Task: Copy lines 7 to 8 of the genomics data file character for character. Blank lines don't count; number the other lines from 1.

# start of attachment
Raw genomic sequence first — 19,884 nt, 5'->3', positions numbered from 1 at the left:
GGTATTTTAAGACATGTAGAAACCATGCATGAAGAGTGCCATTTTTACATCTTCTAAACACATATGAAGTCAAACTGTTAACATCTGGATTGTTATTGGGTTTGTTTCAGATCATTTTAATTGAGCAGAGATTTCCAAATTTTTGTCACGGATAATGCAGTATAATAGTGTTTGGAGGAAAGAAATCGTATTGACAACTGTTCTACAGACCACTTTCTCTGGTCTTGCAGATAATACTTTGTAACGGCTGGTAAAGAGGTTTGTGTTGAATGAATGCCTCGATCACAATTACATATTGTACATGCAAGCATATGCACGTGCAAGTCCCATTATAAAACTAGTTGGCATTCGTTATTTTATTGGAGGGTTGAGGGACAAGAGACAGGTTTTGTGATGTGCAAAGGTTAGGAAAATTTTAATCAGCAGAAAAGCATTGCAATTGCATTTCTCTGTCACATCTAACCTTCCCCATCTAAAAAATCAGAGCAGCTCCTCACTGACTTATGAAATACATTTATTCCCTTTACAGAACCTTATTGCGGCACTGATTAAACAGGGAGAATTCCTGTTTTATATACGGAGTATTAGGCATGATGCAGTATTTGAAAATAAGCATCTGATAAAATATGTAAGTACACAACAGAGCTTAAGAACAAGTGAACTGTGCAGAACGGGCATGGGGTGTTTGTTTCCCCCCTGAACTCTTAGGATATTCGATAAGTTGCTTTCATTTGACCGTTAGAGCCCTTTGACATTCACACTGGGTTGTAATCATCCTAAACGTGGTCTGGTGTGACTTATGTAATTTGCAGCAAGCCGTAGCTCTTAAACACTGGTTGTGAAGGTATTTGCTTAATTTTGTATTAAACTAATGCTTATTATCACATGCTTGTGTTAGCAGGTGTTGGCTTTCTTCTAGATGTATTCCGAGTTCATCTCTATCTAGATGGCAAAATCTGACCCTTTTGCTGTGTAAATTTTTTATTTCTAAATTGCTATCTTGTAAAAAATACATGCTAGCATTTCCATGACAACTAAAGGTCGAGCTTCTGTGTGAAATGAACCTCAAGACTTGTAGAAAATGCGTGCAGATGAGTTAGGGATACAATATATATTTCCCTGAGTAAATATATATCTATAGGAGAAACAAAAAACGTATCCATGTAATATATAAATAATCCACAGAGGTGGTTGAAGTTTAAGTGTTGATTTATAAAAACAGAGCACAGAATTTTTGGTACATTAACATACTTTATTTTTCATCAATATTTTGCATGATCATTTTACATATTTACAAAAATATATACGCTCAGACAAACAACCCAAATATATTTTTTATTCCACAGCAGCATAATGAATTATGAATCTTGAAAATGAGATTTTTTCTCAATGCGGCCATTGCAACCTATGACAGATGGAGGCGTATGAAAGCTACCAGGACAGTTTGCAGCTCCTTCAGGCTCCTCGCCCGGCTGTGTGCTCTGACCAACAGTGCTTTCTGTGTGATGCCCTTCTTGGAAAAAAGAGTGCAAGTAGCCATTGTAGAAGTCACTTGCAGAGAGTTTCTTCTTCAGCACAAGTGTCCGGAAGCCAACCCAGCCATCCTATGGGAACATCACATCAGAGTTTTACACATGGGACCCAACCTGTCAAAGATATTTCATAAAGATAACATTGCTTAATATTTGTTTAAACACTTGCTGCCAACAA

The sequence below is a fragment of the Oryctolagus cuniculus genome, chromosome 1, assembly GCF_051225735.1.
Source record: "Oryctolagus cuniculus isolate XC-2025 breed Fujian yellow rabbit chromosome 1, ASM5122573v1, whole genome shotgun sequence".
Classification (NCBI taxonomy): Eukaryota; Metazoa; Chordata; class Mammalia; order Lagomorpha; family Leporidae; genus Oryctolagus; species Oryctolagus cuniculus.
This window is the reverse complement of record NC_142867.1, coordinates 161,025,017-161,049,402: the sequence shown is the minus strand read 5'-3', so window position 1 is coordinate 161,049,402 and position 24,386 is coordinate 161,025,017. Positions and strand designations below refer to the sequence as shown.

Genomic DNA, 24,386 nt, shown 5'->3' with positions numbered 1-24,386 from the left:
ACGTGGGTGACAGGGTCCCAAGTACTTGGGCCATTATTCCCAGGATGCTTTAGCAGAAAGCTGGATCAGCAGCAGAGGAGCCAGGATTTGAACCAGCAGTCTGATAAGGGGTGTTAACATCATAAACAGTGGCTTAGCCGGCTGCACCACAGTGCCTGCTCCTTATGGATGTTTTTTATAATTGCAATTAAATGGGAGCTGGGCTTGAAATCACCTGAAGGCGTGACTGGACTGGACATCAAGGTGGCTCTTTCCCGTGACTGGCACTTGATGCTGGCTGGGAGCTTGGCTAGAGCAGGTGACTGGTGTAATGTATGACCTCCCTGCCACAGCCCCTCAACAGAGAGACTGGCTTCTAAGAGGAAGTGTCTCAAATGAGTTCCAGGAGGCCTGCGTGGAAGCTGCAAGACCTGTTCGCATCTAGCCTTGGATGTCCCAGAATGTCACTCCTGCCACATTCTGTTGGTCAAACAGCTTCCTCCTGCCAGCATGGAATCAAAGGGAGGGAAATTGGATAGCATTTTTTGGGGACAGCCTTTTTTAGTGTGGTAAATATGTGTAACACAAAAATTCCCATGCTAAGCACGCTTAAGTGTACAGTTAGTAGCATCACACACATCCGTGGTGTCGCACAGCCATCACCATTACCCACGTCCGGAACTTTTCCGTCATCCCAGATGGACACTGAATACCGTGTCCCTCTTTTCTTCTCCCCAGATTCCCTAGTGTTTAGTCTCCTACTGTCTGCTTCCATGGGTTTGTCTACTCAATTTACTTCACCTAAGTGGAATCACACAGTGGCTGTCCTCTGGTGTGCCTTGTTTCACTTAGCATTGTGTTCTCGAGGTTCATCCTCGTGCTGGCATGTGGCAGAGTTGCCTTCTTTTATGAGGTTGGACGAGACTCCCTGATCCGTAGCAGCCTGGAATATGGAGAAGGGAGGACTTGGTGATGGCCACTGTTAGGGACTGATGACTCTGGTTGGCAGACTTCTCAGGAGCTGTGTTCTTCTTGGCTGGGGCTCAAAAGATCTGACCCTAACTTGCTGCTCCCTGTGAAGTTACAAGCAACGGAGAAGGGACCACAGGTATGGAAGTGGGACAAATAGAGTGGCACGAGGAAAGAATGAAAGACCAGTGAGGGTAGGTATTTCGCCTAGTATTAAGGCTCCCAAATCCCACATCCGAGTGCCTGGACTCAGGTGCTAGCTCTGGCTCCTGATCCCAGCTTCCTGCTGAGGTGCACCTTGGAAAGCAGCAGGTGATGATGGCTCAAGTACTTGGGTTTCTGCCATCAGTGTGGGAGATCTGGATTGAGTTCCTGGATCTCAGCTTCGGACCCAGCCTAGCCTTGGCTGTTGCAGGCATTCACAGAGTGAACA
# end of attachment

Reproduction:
Genomic DNA, 24,386 nt, shown 5'->3' with positions numbered 1-24,386 from the left:
ACGTGGGTGACAGGGTCCCAAGTACTTGGGCCATTATTCCCAGGATGCTTTAGCAGAAAGCTGGATCAGCAGCAGAGGAGCCAGGATTTGAACCAGCAGTCTGATAAGGGGTGTTAACATCATAAACAGTGGCTTAGCCGGCTGCACCACAGTGCCTGCTCCTTATGGATGTTTTTTATAATTGCAATTAAATGGGAGCTGGGCTTGAAATCACCTGAAGGCGTGACTGGACTGGACATCAAGGTGGCTCTTTCCCGTGACTGGCACTTGATGCTGGCTGGGAGCTTGGCTAGAGCAGGTGACTGGTGTAATGTATGACCTCCCTGCCACAGCCCCTCAACAGAGAGACTGGCTTCTAAGAGGAAGTGTCTCAAATGAGTTCCAGGAGGCCTGCGTGGAAGCTGCAAGACCTGTTCGCATCTAGCCTTGGATGTCCCAGAATGTCACTCCTGCCACATTCTGTTGGTCAAACAGCTTCCTCCTGCCAGCATGGAATCAAAGGGAGGGAAATTGGATAGCATTTTTTGGGGACAGCCTTTTTTAGTGTGGTAAATATGTGTAACACAAAAATTCCCATGCTAAGCACGCTTAAGTGTACAGTTAGTAGCATCACACACATCCGTGGTGTCGCACAGCCATCACCATTACCCACGTCCGGAACTTTTCCGTCATCCCAGATGGACACTGAATACCGTGTCCCTCTTTTCTTCTCCCCAGATTCCCTAGTGTTTAGTCTCCTACTGTCTGCTTCCATGGGTTTGTCTACTCAATTTACTTCACCTAAGTGGAATCACACAGTGGCTGTCCTCTGGTGTGCCTTGTTTCACTTAGCATTGTGTTCTCGAGGTTCATCCTCGTGCTGGCATGTGGCAGAGTTGCCTTCTTTTATGAGGTTGGACGAGACTCCCTGATCCGTAGCAGCCTGGAATATGGAGAAGGGAGGACTTGGTGATGGCCACTGTTAGGGACTGATGACTCTGGTTGGCAGACTTCTCAGGAGCTGTGTTCTTCTTGGCTGGGGCTCAAAAGATCTGACCCTAACTTGCTGCTCCCTGTGAAGTTACAAGCAACGGAGAAGGGACCACAGGTATGGAAGTGGGACAAATAGAGTGGCACGAGGAAAGAATGAAAGACCAGTGAGGGTAGGTATTTCGCCTAGTATTAAGGCTCCCAAATCCCACATCCGAGTGCCTGGACTCAGGTGCTAGCTCTGGCTCCTGATCCCAGCTTCCTGCTGAGGTGCACCTTGGAAAGCAGCAGGTGATGATGGCTCAAGTACTTGGGTTTCTGCCATCAGTGTGGGAGATCTGGATTGAGTTCCTGGATCTCAGCTTCGGACCCAGCCTAGCCTTGGCTGTTGCAGGCATTCACAGAGTGAACA